SELF-ACTUALIZATION Creativity, Inner Talent, Fulfillment BELONGING-LOVE Friends, Family, Spouse, Lover SELF ESTEEM Achievement, Mastery, Recognition, Respect SAFETY Security, Stability, Freedom From Fear PHYSIOLOGICAL Food, Water, Shelter, Warmth Abraham Maslow: Hierarchy of Needs
Safety If teachers and students do not feel safe, they will not have the necessary psychological energy for teaching and learning. (Marzano, 2003)
“Many characteristics contribute to the commitment and sense of belonging to a group; two characteristics crucial are allowing individuals VOICE & CHOICE.” “Voice means more than students expressing their ideas. It also means that you (the teacher) and the rest of the classroom community take notice of who the students are, respecting the things that are important to them, and taking into account their interests whenever possible.” (Oldfather & McLaughlin, 1993)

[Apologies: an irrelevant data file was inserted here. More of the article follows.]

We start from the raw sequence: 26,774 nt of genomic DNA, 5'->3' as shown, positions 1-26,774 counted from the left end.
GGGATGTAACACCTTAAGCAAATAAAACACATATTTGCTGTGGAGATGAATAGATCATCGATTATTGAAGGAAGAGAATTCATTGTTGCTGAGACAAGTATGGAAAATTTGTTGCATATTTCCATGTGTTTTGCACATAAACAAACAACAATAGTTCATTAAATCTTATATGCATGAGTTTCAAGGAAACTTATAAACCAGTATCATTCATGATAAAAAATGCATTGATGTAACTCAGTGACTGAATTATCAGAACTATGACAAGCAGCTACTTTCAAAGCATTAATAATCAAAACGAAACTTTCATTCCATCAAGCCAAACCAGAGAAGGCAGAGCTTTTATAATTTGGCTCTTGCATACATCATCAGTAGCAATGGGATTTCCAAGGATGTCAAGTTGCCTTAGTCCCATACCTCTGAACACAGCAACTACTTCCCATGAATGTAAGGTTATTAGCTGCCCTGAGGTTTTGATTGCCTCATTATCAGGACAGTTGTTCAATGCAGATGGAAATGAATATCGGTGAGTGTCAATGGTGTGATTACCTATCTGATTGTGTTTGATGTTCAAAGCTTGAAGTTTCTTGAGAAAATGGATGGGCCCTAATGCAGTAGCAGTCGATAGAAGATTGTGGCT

“Academic and social diversity among your students is not a problem, it is a given.” (Lenz,B. K. & Deshler, D.D. 2004)
Factors Associated With Friendship Development Proximity Opportunity Perceptions of Similarity Competence
Activity • Think of a student who could use a few more friends to enhance his/her quality of life. • For the next 2 minutes, generate a list of at least 5 strategies that will facilitate friendship development with that student and another student. • Choose 2 of those strategies and record them on your “Things I Need to Do” list.
Physical Structure Schedules Procedures
Classroom divided into several distinct areas Clear visual boundaries are used to define areas Students have personal space to store belongings Materials are labeled and accessible Visual cues provide information to the students Use a designated transition area. Physical Structure